High stakes in New Zealand's food reputation

University of Otago Prof Russell Frew holds a milk sample, and a tray of meat samples. Photo: Peter McIntosh
University of Otago Prof Russell Frew holds a milk sample, and a tray of meat samples. Photo: Peter McIntosh
There is ''no room for complacency'' in protecting the quality and reputation of New Zealand's multibillion-dollar food exports, University of Otago academic Prof Russell Frew warns.

As a high-quality international food exporter, New Zealand is engaged in a high-stakes game in which unexpected problems could suddenly threaten our trading position, Prof Frew says.

Maintaining our high reputation is ''critical'' to our future.

''Reputations are on a knife-edge at all times.''

Prof Frew directs the Isotrace Research laboratory at the Otago chemistry department.

The laboratory provides stable isotope analysis for research, commercial and forensic purposes.

Last year, the decision of a Singaporean arbitration tribunal resulted in Fonterra having to pay out $183million to French milk company Danone.

This followed a precautionary withdrawal of whey protein by Fonterra in August 2013.

There had been a botulism scare, but it was later found there had been no risk to the public.

Prof Frew said the size of that payout, and the overall value of our dairy exports showed ''the stakes are really high''.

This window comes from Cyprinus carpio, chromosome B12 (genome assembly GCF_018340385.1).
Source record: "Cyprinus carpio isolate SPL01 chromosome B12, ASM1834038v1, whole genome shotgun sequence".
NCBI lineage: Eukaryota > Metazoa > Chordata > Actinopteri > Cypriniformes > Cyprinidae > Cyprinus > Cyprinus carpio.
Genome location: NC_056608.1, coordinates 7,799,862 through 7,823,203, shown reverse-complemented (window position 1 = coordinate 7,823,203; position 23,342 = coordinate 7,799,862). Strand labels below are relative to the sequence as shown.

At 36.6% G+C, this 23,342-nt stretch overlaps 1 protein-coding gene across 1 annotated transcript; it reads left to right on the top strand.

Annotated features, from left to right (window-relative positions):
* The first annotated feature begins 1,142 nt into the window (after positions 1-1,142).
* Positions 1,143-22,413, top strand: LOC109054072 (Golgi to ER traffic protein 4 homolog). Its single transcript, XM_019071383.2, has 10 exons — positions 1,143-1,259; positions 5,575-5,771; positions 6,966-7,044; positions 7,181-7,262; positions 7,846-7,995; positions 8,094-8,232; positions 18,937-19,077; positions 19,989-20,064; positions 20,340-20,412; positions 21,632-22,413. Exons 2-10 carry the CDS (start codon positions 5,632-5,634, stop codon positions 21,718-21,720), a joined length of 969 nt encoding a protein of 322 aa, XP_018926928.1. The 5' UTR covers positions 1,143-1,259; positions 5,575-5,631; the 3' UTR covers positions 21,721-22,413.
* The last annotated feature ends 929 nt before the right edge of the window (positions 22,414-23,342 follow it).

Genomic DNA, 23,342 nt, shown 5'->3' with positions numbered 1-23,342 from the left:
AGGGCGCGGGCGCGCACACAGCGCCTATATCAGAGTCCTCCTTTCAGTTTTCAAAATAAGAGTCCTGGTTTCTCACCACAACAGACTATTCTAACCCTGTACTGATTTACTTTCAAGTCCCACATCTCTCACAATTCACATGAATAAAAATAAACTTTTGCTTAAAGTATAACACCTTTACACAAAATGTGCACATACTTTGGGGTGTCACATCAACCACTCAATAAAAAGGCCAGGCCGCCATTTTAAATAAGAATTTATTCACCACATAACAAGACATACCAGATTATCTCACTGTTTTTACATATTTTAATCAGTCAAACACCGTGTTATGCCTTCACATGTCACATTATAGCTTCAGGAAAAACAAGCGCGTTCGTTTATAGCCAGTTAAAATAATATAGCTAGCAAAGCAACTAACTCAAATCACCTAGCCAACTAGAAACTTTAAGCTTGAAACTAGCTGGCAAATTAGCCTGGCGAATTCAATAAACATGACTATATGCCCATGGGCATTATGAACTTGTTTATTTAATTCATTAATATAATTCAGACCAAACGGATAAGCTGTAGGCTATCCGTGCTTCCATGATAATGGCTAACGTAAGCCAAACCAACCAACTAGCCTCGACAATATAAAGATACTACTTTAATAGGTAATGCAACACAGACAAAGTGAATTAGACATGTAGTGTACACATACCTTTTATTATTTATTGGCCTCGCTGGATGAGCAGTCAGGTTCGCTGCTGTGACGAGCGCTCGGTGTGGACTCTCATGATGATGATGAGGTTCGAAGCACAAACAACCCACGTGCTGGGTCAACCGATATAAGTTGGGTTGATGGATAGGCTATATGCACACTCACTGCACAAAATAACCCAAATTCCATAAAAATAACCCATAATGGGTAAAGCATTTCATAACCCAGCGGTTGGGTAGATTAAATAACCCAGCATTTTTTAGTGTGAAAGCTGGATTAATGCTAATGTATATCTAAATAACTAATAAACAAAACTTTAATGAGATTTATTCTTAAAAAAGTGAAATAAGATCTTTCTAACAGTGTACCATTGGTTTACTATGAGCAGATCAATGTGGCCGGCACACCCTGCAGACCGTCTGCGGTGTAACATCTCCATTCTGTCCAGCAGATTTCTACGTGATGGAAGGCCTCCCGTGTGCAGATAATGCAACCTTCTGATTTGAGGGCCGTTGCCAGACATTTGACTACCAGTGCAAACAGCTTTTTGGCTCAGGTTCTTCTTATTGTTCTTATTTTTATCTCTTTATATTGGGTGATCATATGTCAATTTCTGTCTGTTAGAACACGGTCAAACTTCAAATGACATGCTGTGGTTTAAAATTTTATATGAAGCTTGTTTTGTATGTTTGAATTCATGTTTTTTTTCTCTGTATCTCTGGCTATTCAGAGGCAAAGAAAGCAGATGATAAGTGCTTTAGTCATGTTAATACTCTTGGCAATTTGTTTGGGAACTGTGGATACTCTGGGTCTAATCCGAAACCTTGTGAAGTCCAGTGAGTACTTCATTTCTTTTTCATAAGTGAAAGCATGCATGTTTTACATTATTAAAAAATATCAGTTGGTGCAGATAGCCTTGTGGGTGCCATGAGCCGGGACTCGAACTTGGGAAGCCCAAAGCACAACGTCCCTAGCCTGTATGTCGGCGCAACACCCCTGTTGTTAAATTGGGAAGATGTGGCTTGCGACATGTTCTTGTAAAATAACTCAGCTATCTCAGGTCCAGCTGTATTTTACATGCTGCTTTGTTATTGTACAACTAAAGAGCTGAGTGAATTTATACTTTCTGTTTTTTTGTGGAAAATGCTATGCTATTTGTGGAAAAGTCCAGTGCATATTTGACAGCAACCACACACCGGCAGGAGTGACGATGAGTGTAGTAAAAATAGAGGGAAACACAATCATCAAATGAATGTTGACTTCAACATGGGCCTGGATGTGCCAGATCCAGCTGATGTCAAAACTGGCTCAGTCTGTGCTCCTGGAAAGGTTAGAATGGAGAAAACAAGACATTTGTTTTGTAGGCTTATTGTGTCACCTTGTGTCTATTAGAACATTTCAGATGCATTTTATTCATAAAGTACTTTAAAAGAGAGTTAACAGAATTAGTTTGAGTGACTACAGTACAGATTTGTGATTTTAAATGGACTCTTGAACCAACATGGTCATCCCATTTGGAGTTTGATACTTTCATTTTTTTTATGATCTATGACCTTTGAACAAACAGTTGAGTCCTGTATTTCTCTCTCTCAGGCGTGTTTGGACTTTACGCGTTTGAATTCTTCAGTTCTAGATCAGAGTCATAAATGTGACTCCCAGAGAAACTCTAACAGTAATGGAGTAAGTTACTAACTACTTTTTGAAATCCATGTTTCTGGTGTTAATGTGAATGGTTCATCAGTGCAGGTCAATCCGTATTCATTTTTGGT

In the case of Fonterra ''a simple thing like that could cost them an awful lot of money''.

Prof Frew said that sudden food security incidents could have major effects.

Exported Spanish cucumbers had been mistakenly blamed for a fatal E. coli outbreak in Germany in 2011, which cost Spanish exporters $US200million a week.

Early this decade, Prof Frew spent three and a-half years on secondment to the United Nations International Atomic Energy Agency and the Food and Agricultural Agency in Vienna, undertaking food traceability research.

He is continuing his work as the lead country co-ordinator for a new UN-backed project to strengthen food traceability in 19 Asia Pacific countries, including New Zealand and Australia.

Key export markets had become increasingly aware of the ''hugely important'' need to trace the origins of food, and scientists have turned to regionally distinct isotopic geochemical signals in soils and rain.

These unique ''fingerprints'' enabled foodstuffs to be traced to their place of origin, he said.

john.gibb@odt.co.nz

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